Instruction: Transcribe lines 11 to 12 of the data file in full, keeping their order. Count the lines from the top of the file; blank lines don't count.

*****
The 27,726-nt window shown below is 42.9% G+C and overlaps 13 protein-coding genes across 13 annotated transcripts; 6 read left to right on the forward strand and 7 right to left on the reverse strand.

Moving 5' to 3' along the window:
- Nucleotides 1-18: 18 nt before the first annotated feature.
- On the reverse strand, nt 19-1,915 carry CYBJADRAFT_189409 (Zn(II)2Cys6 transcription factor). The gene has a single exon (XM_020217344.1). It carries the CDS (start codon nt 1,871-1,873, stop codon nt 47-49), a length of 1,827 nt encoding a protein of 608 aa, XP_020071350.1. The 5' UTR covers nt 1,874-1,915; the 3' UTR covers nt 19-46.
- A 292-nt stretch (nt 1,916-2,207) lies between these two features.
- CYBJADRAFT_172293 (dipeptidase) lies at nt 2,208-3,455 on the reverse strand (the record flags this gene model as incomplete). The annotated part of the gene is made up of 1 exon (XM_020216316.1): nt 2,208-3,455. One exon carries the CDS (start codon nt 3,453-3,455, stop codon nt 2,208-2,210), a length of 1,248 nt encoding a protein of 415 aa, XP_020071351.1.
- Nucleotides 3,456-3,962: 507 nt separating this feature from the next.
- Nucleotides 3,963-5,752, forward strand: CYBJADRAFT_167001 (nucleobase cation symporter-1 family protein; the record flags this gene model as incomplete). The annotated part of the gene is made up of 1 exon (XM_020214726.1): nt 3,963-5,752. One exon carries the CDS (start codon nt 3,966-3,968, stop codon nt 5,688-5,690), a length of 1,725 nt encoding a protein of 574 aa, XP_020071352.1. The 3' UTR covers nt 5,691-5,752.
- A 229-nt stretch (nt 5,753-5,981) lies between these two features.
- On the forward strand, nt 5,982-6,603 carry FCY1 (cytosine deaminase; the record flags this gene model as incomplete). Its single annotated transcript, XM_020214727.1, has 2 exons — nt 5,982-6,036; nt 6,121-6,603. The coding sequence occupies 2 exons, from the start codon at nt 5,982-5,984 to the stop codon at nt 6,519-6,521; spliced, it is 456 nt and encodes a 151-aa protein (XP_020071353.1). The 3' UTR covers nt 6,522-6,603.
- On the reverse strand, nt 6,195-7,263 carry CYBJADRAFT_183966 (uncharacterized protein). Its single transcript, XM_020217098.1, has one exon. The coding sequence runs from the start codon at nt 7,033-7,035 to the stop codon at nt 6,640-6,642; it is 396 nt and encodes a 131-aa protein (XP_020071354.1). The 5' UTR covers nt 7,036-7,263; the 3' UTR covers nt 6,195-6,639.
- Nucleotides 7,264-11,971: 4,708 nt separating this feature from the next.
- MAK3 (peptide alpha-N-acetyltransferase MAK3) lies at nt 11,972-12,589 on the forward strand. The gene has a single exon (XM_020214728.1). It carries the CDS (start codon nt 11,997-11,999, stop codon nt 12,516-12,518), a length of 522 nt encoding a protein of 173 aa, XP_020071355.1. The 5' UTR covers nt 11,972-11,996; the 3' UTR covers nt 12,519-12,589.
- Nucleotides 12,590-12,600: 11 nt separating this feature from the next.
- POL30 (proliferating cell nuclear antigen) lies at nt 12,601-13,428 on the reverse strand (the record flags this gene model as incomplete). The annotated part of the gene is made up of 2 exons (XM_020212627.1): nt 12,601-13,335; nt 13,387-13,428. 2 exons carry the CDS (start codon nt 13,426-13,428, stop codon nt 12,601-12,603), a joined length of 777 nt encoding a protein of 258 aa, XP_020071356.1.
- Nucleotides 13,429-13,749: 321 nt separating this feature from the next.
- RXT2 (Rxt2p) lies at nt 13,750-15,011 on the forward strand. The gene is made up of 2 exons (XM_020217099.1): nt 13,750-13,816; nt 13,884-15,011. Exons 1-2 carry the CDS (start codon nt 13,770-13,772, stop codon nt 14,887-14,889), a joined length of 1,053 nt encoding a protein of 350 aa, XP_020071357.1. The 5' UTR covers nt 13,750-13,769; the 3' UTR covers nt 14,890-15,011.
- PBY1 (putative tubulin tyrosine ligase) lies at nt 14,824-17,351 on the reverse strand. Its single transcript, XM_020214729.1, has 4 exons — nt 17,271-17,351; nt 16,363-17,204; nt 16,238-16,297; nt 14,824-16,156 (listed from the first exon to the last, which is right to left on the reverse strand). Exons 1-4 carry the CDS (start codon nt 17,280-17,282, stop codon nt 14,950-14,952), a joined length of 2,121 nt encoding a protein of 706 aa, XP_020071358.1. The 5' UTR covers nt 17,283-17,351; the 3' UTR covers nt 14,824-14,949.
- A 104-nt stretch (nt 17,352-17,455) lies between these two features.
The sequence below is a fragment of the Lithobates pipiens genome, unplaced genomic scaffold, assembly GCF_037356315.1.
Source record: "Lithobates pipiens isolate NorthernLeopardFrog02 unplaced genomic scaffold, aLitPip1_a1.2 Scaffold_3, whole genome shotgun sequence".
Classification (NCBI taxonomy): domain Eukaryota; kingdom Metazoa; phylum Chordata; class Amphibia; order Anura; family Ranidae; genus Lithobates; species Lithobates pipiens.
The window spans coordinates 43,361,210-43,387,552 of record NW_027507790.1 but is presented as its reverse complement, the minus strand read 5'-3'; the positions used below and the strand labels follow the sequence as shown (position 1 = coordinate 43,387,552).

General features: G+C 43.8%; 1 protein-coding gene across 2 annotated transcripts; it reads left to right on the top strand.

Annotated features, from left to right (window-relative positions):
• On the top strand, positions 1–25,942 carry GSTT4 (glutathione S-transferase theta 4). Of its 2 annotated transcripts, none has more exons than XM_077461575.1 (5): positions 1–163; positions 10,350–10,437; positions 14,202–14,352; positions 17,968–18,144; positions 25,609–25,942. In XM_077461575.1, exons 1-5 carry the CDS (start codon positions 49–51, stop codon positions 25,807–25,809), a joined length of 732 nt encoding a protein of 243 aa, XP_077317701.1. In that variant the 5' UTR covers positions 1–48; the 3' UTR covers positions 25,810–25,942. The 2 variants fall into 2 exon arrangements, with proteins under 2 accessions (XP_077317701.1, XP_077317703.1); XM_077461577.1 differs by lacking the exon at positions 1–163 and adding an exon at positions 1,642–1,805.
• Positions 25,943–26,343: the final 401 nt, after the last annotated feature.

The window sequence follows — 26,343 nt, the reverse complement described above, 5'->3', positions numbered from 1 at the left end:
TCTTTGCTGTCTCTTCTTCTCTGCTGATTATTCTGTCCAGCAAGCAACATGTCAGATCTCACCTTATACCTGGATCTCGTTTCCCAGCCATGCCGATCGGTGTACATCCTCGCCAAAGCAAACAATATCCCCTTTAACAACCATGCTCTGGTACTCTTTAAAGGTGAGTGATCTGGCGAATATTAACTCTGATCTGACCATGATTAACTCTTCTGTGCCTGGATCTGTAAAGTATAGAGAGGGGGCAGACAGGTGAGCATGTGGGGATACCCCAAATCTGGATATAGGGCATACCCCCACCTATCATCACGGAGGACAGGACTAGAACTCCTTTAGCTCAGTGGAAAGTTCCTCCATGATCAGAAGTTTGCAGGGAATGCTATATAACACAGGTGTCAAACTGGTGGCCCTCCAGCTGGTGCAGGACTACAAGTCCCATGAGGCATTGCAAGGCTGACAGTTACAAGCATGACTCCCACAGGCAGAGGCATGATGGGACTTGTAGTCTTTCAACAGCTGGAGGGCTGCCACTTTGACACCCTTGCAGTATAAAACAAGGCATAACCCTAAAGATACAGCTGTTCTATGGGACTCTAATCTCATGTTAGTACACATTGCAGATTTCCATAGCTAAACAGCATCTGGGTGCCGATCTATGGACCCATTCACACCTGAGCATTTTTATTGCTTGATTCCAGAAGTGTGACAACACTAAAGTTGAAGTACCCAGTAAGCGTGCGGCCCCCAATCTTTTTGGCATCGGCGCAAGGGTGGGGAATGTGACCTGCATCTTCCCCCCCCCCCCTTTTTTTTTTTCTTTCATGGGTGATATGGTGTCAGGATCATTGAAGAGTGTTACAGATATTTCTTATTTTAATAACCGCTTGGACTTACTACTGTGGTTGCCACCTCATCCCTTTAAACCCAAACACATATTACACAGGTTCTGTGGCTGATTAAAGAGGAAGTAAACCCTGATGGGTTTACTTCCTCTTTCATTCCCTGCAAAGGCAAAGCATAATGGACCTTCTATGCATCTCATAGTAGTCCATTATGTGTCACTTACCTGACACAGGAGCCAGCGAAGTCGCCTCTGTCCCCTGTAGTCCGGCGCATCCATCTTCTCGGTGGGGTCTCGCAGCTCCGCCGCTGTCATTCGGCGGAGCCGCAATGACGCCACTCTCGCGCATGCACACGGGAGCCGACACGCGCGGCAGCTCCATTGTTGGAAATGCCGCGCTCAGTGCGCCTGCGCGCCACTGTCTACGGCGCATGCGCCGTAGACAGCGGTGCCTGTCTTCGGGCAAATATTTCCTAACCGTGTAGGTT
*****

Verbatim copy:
- On the reverse strand, nt 6,195-7,263 carry CYBJADRAFT_183966 (uncharacterized protein). Its single transcript, XM_020217098.1, has one exon. The coding sequence runs from the start codon at nt 7,033-7,035 to the stop codon at nt 6,640-6,642; it is 396 nt and encodes a 131-aa protein (XP_020071354.1). The 5' UTR covers nt 7,036-7,263; the 3' UTR covers nt 6,195-6,639.
- Nucleotides 7,264-11,971: 4,708 nt separating this feature from the next.